Stress is always a part of business. It can help teams and individuals achieve great…
Between the stress and uncertainty of 2020, it’s no surprise that employees may be a little distracted. Not to mention, many managers are cultivating meaningful employee engagement with a smaller budget than normal. Because of this, managers are forced to think outside the box to make their budget stretch, which involves a lot of creative thinking and ingenuity. So, how do you re-engage your team without breaking the bank? Read on to learn how to boost employee engagement by reminding team members of their value, bringing levity to the workday and celebrating successes.
Reiterate the Big Picture
Employee engagement starts with you, the employer. To get the best out of your employees, they need to know exactly where they stand. Remind them why they do what they do. Why does their work matter? Reiterate how your company creates value for customers, how your employees’ roles fit into the mission and product, and how they are supporting what the business needs. When every employee understands their contribution to the big picture, they feel like a valuable member of the team. It’s an important step to making them feel appreciated.
Don’t Skip the One-on-One Meeting
Building employee engagement starts with making sure your team feels heard and seen by their leaders. If you find yourself canceling or rescheduling these sessions often, you could be sending a message that your employee doesn’t matter. Unless it’s unavoidable, stick to the times you’ve scheduled. Put all email, phone, and IM notifications to Do Not Disturb status and give your focus to your employee. These meetings are a time for fluid conversation, so be present and engaged. Ask about their workload and tasks in progress, coach them through any challenges and ensure they are equipped with the knowledge and skills needed to successfully perform their job. Leave time to ask about their lives outside of work too! Being holistically interested in them as a person will help build trust and encourage open communication.
You want your team members to build positive relationships, so look for team activities to promote that. The point of these sessions is to bond through games or events − it allows your team to interact in a more personal way to strengthen how they relate to one another. This is an especially great way to create an inclusive environment for new members of your team. You could host monthly team-building exercises or weekly team huddles. Need ideas? Some examples are taking personality tests (which reveal unique qualities across teammates), problem-solving challenges, or telling stories based on prompt cards. The advantage is that many team-building exercises can be remote-work-friendly.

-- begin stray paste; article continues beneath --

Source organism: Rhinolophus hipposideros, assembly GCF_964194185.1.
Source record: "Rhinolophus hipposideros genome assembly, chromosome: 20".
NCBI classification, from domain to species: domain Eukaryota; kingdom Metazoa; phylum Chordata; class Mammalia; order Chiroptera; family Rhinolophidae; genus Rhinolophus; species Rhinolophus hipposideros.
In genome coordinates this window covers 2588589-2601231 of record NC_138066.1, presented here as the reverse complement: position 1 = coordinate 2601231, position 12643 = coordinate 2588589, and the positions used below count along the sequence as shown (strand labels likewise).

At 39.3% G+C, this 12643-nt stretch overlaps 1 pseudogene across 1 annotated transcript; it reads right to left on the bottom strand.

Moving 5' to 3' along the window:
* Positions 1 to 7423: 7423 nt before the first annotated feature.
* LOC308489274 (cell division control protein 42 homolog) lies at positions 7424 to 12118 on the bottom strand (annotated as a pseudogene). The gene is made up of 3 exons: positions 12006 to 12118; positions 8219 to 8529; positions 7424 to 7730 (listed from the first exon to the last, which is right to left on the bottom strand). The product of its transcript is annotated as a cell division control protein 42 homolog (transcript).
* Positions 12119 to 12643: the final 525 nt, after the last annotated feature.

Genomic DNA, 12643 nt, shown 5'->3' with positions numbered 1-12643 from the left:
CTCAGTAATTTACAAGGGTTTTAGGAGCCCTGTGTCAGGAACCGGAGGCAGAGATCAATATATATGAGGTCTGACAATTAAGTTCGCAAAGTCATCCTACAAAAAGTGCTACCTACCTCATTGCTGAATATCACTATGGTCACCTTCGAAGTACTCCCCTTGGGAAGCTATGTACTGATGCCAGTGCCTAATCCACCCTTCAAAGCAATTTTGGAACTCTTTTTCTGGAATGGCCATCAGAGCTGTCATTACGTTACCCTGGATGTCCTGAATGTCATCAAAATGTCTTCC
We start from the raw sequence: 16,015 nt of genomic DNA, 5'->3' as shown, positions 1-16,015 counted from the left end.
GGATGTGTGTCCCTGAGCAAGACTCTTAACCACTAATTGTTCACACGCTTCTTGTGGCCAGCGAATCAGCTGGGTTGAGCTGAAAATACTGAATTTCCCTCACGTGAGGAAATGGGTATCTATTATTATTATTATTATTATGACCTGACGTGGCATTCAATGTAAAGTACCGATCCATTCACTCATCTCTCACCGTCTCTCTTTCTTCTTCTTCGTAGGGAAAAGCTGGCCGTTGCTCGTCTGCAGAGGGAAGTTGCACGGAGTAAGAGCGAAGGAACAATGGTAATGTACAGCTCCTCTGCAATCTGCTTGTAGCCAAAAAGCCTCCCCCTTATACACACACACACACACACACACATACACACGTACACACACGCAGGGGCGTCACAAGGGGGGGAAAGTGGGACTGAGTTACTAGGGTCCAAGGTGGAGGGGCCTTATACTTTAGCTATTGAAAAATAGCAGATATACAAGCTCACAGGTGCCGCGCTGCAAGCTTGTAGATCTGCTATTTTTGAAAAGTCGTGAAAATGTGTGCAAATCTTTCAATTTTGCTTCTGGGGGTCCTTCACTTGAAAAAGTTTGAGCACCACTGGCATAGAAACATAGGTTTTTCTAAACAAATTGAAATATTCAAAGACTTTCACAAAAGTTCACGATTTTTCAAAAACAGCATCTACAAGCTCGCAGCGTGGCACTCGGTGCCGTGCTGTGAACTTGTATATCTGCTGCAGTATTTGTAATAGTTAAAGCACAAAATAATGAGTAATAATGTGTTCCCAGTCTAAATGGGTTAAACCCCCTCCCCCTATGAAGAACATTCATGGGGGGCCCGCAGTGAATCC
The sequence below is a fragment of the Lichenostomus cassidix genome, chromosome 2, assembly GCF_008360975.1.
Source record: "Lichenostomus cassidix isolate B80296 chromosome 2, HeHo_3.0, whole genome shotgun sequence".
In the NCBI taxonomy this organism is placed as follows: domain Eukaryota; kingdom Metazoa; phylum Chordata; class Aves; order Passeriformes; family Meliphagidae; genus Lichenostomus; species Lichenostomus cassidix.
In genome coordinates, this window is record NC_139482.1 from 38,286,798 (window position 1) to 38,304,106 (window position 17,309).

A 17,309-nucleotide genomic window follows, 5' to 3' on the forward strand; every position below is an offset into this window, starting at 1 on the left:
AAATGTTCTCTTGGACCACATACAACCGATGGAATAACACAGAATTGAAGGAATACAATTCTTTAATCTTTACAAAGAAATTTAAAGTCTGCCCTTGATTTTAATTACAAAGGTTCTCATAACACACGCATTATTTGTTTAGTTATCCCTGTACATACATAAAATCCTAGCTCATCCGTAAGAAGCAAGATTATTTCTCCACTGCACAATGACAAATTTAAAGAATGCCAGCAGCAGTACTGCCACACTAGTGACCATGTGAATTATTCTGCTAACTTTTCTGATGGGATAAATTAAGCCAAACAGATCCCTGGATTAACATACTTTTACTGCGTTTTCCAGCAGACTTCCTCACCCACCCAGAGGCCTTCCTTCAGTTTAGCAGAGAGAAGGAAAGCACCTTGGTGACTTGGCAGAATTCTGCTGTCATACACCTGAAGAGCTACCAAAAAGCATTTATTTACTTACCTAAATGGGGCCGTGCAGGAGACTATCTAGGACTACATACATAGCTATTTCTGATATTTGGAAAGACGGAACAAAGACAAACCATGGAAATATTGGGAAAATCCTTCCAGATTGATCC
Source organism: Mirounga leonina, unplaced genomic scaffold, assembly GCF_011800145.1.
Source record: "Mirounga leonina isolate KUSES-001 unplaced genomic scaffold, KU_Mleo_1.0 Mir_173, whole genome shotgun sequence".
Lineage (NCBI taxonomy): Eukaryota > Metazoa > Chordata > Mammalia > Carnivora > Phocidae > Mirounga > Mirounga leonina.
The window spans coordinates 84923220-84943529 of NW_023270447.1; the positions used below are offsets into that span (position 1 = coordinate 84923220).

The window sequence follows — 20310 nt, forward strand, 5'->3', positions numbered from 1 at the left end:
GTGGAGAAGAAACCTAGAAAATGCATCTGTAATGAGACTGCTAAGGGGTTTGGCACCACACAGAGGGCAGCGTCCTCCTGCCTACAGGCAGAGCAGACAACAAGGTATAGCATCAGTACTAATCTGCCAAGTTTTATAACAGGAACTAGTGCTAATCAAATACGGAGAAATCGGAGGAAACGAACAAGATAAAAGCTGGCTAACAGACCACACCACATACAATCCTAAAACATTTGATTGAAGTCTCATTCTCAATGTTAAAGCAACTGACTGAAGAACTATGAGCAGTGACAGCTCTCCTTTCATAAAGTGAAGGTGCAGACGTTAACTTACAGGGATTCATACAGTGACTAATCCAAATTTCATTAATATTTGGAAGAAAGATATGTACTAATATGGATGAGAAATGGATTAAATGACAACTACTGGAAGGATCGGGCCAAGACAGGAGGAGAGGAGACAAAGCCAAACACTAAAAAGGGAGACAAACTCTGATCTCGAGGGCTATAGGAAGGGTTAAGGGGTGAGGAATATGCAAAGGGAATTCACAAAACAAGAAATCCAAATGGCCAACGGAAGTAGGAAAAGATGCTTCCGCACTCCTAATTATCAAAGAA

During the activity, make sure you allow everyone a chance to participate equally. Be in tune with team members who may have a quieter personality than others, and intentionally create opportunities for them to be included.
Bring on the Levity
The lack of in-person social interaction during remote work can change a team dynamic, but the key to keeping your team bonded is to get them laughing. Have a meme-making contest (either finding the best one or making your own) or play online dodgeball for friendly competition. You could even have another work group be the opponent! Show and tell − have everyone share the strangest (or coolest) thing in their workspace or home. Do a trivia night, play Family Feud, or turn the whole video chat into virtual bingo! The point is to do things that make your team laugh and join in.
Remember the Positives!
Make time to celebrate the good moments of the week in a “What’s Good” segment. Give your team an outlet to discuss both work and personal news in a positive and safe space. Maybe they feel good about a home project they finished. They could be relieved to complete a challenging project for work. Give them space to celebrate freely and cheer them on as a reminder that you (and the company) care for their well-being.
Focus on Success
Talking about team and individual successes are an easy way to bring more engagement to employees. If your team finished a project a week ahead of schedule, congratulate them and thank each person for their hard work and contribution. If someone finishes a certification they’ve been working toward for months, give them kudos on your team chat, or do it privately if they’d prefer that. You can also take the opportunity to spread some good news from other departments and connect how your team’s work helps support that success. Encourage peer to peer appreciation, too, because we all know having your boss and team appreciate you is a great feeling!
Are you worried your team running out of steam during the busy season? We understand. Here are some ways to avoid employee burnout.